By Council President Todd Gloria
I am a lifelong San Diegan and have witnessed changes of all kinds to several local communities. My mom still refers to CityHeights as East San Diego, and I can easily remember when Downtown was a place avoided by most locals and all tourists. The neighborhood of North Park has been home to tremendous revitalization in the past 15 years, and its welcome renewal seems never-ending.
As is the case throughout District Three, North Park’s homeowners, renters, and business people are truly invested in the neighborhood.
They have made change happen, but not at the expense of history. From redevelopment in the commercial corridors to the historic residential districts surrounding them, community character is obvious and unique.
Some of the most dramatic changes to the neighborhood were brought about directly or indirectly by redevelopment. Thanks to public redevelopment investment into projects like the Birch North Park Theatre’s renovation, much private investment was spurred, and North Park has been transformed into a foodies’ paradise, and is home to one of America’s best beer boulevards along 30th Street.
The changes are not without their impacts, and I appreciate the ongoing willingness on the parts of residents and businesses to develop realistic ways to address the sometimes conflicting needs of neighbors, from parking to noise to cleanliness.
Certainly, there will always be more to do. As North Park continues to grow in popularity among young people and families, the need for more park space becomes more critical. In older, urban communities, there is simply not a plethora of open space available to fence in and create parks.
We’ve had some decent success with creative solutions, though, and more are on the horizon. The joint use field improvements at Jefferson Elementary School were completed last year, and I look forward to similar work being done at McKinley Elementary School. Efforts are ongoing to make North Park Community Park more user-friendly and to transform the land behind the Birch North Park Theatre into park space, and we’re partnering with neighbors to create San Diego’s first parklet.
I welcome the proactive and productive nature of my North Park neighbors who never hesitate suggesting locally untested ideas like parklets and bike corrals. It’s this sort of activism that keeps the community energized and moving forward, and it is also what is attracting regional investment into a major bike infrastructure project. The North Park – Mid-City Regional Bike Corridors Project will improve east-west travel all the way to the City of La Mesa through the creation of safe and convenient bicycle corridors that connect key community destinations, including schools, parks, transit, and commercial centers. To truly fit into the neighborhoods, the corridors will feature design elements that enhance the bicycling and pedestrian experience.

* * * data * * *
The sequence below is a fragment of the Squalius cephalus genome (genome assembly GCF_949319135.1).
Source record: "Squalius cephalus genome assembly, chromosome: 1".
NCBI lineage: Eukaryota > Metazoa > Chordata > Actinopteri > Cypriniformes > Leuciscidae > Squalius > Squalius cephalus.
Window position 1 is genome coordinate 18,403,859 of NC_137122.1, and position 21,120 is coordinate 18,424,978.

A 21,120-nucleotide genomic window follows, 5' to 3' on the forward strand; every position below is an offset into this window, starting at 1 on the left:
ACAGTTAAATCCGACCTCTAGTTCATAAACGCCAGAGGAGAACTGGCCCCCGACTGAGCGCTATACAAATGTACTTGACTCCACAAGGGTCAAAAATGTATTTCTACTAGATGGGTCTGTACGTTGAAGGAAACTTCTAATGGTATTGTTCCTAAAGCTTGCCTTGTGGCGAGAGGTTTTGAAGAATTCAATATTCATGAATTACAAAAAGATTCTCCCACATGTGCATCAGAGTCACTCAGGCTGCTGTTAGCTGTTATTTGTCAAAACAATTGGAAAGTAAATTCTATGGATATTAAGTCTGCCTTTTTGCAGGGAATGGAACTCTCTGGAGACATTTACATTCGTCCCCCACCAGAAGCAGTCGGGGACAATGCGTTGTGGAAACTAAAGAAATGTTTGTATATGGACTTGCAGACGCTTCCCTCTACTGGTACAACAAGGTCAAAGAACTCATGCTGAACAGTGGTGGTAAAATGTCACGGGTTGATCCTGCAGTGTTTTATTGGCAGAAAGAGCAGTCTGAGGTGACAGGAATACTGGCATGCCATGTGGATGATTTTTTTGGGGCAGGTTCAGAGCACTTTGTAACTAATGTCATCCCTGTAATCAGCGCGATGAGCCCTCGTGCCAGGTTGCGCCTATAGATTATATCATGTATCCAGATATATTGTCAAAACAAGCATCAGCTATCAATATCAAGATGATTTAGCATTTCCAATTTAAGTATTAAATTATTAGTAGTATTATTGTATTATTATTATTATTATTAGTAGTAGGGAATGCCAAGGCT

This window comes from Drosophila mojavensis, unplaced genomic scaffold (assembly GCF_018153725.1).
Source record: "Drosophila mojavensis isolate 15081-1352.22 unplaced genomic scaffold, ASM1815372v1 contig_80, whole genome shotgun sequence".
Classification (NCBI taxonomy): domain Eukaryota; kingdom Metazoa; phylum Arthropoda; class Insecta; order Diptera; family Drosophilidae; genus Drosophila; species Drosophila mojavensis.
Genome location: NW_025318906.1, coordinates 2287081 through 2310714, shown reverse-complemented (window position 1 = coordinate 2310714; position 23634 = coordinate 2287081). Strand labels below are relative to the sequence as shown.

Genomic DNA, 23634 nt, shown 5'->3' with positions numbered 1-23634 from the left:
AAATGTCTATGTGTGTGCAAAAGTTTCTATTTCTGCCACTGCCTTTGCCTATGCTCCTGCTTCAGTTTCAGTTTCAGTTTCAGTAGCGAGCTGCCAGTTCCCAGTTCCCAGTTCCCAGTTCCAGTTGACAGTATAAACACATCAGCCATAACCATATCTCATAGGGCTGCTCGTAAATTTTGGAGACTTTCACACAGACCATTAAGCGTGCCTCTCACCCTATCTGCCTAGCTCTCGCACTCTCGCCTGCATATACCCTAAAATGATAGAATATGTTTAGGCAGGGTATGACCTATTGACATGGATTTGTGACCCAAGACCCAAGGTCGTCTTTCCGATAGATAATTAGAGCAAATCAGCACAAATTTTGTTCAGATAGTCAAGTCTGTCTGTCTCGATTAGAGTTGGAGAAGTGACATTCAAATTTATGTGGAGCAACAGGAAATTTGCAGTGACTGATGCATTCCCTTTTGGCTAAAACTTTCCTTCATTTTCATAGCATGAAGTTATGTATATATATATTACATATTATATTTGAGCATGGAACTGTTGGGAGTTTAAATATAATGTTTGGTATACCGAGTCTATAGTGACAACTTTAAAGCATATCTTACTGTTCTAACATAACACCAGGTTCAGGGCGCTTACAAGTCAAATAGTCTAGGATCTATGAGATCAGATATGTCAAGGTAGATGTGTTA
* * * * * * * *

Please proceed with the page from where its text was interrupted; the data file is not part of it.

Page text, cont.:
The planning, design, and construction of the North Park – Mid-City Regional Bike Corridors Project is being funded through TransNet, the voter-approved regional half-cent sales tax for transportation.
The project is in the initial planning and conceptual design phase, and I love that so many dedicated community members are playing active roles in the process. Currently, the Community Advisory Group is assisting with development of the Existing Conditions Analysis, which will lead to Alignment Alternatives, and a discussion of the Preferred Design by this summer. Much further down the line, a streetcar will hopefully return as a staple transportation option in the business corridor, too.
Though not always as thrilling as new bike facilities or streetcars, investments in all kinds of public infrastructure, including improvements for transit, and sexy streets, parks, and to improve the function and safety of our aging water and wastewater systems, will remain a priority for me to maintain North Park’s viability.
Fifteen years ago, North Park’s desirability as place to live, work, and visit varied dramatically block by block. Since then, thanks largely to its focused and positive community members, it has truly become a vibrant and economically booming neighborhood. If you have an idea to further strengthen North Park, I am all ears. I am committed to continuing to partner with the neighborhood for ongoing progress.
Photographs by Mic Porte